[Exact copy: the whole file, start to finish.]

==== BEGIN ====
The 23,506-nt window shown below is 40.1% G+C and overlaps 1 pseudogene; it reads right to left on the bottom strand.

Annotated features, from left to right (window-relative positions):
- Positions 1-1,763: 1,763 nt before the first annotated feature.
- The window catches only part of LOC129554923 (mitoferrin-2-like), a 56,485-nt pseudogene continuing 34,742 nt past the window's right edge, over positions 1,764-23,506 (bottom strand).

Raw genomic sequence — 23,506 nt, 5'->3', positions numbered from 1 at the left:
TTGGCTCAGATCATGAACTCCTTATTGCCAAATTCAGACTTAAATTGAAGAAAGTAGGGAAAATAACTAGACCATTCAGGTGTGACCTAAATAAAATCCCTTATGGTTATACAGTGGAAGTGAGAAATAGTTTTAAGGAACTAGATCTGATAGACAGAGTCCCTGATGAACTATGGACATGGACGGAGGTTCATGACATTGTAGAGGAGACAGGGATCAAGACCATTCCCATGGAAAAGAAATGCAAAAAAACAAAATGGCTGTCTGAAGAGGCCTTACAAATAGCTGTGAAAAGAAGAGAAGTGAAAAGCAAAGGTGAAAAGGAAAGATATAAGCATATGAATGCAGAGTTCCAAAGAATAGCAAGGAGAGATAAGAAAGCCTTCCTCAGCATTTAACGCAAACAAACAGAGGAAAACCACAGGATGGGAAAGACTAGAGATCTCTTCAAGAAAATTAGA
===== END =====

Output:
The 23,506-nt window shown below is 40.1% G+C and overlaps 1 pseudogene; it reads right to left on the bottom strand.

Annotated features, from left to right (window-relative positions):
- Positions 1-1,763: 1,763 nt before the first annotated feature.
- The window catches only part of LOC129554923 (mitoferrin-2-like), a 56,485-nt pseudogene continuing 34,742 nt past the window's right edge, over positions 1,764-23,506 (bottom strand).

Raw genomic sequence — 23,506 nt, 5'->3', positions numbered from 1 at the left:
TTGGCTCAGATCATGAACTCCTTATTGCCAAATTCAGACTTAAATTGAAGAAAGTAGGGAAAATAACTAGACCATTCAGGTGTGACCTAAATAAAATCCCTTATGGTTATACAGTGGAAGTGAGAAATAGTTTTAAGGAACTAGATCTGATAGACAGAGTCCCTGATGAACTATGGACATGGACGGAGGTTCATGACATTGTAGAGGAGACAGGGATCAAGACCATTCCCATGGAAAAGAAATGCAAAAAAACAAAATGGCTGTCTGAAGAGGCCTTACAAATAGCTGTGAAAAGAAGAGAAGTGAAAAGCAAAGGTGAAAAGGAAAGATATAAGCATATGAATGCAGAGTTCCAAAGAATAGCAAGGAGAGATAAGAAAGCCTTCCTCAGCATTTAACGCAAACAAACAGAGGAAAACCACAGGATGGGAAAGACTAGAGATCTCTTCAAGAAAATTAGA